I’m visiting my friend Kellee in Boston this week. She and I are peas in a pod. Homestead-y types, when we get together it usually means we’re going to spend some time getting stuff done. When I visited last summer, we pickled about 80 pounds of produce. The summer before, we installed raised garden beds. That’s how we roll and this year was no exception. This week, we hit the kitchen to produce some homemade cheese so easy that it need not wait for a special occasion.
Cheese is the result of separating the solids from the liquids in milk. Using an enzyme like rennet or an acid and heat, the fat- and protein-laden curds rise from the whey. In some cases, the curds may be eaten with little further processing or pressed into wheels or blocks and sometimes flavored or ripened to yield cheeses of different firmness, textures and flavors.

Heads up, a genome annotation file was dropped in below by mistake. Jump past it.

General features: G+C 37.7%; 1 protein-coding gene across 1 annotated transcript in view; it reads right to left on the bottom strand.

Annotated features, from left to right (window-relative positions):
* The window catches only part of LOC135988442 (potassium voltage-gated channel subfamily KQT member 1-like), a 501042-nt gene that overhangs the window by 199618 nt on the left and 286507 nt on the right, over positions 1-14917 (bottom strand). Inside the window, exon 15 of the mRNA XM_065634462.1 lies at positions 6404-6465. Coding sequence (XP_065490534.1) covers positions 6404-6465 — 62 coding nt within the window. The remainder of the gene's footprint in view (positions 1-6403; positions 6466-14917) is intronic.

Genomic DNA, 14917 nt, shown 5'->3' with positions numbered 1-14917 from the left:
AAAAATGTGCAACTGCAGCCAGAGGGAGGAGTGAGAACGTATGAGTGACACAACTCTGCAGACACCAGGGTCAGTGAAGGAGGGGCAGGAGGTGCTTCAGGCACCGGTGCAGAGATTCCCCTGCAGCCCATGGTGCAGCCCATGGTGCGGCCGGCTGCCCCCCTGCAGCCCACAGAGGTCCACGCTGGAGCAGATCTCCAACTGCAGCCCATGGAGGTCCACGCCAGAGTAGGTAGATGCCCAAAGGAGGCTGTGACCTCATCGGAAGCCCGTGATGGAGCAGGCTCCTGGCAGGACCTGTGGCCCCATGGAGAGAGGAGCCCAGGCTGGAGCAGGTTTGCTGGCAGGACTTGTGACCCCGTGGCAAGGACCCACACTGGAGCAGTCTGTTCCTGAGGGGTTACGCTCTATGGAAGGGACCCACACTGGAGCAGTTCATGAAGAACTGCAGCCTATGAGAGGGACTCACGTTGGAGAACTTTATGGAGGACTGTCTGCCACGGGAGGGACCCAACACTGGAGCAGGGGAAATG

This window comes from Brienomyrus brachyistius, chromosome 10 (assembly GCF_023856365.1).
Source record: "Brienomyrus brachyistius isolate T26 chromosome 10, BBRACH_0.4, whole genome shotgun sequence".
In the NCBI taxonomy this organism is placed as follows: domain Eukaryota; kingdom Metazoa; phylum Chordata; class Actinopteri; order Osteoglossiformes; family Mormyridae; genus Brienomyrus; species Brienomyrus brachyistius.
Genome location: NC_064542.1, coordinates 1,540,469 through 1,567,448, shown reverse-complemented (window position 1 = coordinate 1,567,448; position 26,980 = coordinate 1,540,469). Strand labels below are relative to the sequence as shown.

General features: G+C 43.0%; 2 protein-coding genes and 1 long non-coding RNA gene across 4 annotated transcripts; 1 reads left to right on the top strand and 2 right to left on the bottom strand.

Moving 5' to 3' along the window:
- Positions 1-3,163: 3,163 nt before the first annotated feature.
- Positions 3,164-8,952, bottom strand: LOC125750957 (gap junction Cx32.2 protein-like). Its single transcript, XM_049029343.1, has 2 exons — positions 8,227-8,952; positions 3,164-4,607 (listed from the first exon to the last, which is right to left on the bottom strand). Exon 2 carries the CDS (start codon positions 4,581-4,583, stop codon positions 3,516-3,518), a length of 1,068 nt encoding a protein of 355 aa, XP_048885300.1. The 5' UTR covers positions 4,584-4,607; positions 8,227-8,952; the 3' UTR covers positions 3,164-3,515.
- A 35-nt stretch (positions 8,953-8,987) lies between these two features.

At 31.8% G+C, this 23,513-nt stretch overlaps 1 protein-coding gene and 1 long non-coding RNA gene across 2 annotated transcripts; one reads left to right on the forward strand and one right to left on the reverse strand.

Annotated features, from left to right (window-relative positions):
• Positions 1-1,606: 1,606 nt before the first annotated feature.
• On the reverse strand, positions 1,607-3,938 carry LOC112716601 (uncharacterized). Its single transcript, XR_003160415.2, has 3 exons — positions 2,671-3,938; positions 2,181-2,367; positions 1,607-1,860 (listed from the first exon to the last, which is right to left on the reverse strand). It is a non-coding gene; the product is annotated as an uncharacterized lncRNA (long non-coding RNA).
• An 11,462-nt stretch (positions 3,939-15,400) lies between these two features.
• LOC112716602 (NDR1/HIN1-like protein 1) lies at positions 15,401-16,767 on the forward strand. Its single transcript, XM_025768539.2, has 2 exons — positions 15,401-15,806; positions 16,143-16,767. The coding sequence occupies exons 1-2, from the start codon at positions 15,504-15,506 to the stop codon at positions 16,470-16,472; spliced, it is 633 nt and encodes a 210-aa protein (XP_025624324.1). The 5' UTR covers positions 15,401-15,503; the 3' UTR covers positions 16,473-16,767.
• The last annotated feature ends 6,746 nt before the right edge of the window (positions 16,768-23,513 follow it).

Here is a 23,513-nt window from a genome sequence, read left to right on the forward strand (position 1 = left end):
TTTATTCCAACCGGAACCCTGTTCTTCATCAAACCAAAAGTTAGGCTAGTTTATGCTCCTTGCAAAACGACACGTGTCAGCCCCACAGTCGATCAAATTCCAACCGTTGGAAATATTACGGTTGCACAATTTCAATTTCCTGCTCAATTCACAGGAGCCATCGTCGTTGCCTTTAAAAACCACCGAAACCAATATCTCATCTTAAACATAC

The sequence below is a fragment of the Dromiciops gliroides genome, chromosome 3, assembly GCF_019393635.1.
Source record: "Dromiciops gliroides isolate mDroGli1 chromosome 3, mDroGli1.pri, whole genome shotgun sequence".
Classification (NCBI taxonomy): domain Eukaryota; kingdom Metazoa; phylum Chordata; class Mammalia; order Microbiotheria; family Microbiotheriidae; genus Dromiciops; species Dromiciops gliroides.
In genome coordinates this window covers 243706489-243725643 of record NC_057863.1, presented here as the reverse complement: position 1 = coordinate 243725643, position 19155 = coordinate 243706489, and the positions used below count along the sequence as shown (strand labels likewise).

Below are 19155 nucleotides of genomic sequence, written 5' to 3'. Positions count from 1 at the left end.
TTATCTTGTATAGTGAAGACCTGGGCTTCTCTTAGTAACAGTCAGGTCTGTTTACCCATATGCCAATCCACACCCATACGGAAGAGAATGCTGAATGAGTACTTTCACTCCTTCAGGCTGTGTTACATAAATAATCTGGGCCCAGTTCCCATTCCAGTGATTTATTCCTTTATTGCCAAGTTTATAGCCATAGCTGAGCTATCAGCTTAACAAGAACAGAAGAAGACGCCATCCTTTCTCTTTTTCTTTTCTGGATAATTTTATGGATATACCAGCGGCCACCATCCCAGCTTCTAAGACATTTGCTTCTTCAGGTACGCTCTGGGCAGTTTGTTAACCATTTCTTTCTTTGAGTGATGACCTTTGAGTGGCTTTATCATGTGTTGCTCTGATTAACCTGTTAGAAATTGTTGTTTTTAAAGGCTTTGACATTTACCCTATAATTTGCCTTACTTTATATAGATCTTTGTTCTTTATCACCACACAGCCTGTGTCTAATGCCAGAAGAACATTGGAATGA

OK, so that is a really basic explanation of the magic that is cheese. The craft of cheesemaking dates back thousands of years and lifetimes can be spent finding that place where art, science and wisdom meet to produce a truly exquisite cheese.
Don’t have that kind of time? Not a problem. They don’t all take a lifetime to master. Very simple cheeses can be made with minimal effort or equipment. Farmer’s cheeses are basic cheeses that are ready to eat almost as soon as you’ve made them. Panir and queso blanco are also pressed cheeses with a quick turnaround time. One of my favorites of the basics is homemade ricotta. Incredibly versatile, it can be used in cooking (lasagne, anyone?), in baking or as a spread for bread or crackers, and you’ll only spend about an hour making it.
We have plenty of time left for other vacation projects. Have I shown you how to make sangria yet? It is a vacation, after all.